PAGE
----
Mike Majerus, who played with his twin brother, center Tom, with his alma mater, won six championships and seven national cups, including a historic double in 2005. In the Challenge Trophy final, Norway raised the curtain on the match against Luxembourg, losing to Georgia by a small goal (27-28).
Worst player you’ve faced?
Actually, there were no bad guys. Of course, there were football players who were a bit tough on the field, who had this reputation, but were always forgotten after the matches. For example, there was Romain Labonte. He is a very good friend of mine, but he was doing his job defensively on the field. When I first started there was also a team in Diekirch and it was difficult to play against them because they played hard. There was Claude Haagen, now a minister (laughs).
A player you lost sight of and want to see again?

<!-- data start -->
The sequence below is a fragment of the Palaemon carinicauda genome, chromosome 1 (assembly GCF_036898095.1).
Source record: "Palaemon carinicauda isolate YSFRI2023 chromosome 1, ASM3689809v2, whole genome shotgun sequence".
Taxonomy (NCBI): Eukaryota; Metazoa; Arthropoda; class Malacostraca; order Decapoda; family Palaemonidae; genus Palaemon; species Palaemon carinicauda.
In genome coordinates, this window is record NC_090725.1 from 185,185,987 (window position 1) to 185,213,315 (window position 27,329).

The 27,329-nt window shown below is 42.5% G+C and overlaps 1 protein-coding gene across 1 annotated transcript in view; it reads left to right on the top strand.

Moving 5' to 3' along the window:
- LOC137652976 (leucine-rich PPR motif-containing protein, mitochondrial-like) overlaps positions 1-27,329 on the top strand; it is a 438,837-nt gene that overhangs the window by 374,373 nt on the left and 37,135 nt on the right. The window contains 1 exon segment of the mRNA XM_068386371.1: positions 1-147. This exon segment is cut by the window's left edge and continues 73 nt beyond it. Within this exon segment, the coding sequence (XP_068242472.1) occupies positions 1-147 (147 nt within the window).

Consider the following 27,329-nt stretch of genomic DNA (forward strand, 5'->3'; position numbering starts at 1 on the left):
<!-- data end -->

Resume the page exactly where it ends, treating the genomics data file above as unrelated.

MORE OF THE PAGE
Rafal Kuptel spent one season with us in Berchem. He was a really good defender, maybe the best defender I played with. I’ve always liked good defenders to help me as a goalkeeper (laughs). It was at a very good level. He returned to Poland after one season for sports reasons. He wanted to rise to a higher level. I’ve followed his career a bit, but honestly not much. It is also difficult to find information about matches in Poland.
One of the best wins was against Tongeren in the semi-finals of the Benelux League
Your biggest win?
There are always victories in decisive matches, we have played less for the championship. Sometimes it was played in the last game. Or in the cup final. It was against Berchem in the semi-finals of the Benelux League (which Luxembourg clubs have since left), to name one. We won against the Belgian “Tongeren” team. Winning this match was still a surprise. Unfortunately, we played against the Dutch team “Volendam” in the final and lost (2010/2011 season).
Your biggest regret or disappointment?